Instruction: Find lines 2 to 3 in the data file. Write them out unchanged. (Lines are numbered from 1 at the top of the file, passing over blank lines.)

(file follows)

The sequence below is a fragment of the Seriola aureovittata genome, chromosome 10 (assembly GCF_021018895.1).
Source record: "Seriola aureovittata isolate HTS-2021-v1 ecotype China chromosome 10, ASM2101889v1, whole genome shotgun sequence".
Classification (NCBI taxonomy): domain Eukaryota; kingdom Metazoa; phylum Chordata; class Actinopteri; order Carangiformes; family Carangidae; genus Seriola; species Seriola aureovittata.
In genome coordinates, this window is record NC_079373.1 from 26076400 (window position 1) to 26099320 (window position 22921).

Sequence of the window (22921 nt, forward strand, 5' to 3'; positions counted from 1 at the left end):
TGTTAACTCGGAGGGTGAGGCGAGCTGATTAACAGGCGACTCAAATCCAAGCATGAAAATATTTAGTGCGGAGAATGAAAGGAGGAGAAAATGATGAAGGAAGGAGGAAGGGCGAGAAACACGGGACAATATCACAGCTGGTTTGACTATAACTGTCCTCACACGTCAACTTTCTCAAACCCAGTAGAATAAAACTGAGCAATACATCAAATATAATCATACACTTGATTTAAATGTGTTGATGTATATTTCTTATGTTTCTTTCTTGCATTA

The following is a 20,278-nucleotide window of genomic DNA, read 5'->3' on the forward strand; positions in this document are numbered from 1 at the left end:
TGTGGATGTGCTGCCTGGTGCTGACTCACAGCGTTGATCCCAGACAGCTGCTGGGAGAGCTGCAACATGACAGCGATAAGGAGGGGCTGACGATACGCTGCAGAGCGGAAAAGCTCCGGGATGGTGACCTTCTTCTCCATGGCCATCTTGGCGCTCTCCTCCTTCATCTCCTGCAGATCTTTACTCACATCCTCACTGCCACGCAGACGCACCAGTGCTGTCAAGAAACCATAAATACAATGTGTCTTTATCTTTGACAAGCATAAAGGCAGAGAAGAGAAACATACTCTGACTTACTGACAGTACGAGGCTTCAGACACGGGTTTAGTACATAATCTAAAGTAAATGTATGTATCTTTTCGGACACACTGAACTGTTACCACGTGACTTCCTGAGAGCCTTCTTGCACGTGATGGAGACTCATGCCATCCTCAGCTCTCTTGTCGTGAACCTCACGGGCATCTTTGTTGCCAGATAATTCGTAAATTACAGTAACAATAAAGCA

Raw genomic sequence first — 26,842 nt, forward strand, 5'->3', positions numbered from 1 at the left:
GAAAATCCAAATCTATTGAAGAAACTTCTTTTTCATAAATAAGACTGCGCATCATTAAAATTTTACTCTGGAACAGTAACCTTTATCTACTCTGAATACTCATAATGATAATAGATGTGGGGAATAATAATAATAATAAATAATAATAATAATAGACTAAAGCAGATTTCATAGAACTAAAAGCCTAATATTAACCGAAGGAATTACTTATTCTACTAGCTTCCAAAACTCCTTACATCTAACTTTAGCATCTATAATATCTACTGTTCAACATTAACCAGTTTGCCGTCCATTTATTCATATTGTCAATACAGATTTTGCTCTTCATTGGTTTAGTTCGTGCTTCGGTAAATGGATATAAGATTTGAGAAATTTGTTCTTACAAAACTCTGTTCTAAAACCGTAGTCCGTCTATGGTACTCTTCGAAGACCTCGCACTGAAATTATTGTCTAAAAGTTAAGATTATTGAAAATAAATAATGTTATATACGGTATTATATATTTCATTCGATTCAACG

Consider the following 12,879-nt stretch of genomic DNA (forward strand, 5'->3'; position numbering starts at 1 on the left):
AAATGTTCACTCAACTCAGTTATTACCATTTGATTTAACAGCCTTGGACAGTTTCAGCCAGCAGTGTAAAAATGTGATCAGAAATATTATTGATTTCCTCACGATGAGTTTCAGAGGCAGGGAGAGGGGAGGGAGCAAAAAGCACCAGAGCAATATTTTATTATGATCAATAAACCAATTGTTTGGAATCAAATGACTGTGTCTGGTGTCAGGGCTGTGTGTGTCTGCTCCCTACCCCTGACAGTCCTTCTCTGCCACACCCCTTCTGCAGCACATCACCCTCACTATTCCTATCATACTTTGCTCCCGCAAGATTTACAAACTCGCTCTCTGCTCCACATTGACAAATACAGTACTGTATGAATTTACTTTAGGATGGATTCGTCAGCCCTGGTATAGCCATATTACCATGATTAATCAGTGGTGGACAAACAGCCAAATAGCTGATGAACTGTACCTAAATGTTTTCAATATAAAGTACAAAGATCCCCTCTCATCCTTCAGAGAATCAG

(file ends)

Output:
Source record: "Seriola aureovittata isolate HTS-2021-v1 ecotype China chromosome 10, ASM2101889v1, whole genome shotgun sequence".
Classification (NCBI taxonomy): domain Eukaryota; kingdom Metazoa; phylum Chordata; class Actinopteri; order Carangiformes; family Carangidae; genus Seriola; species Seriola aureovittata.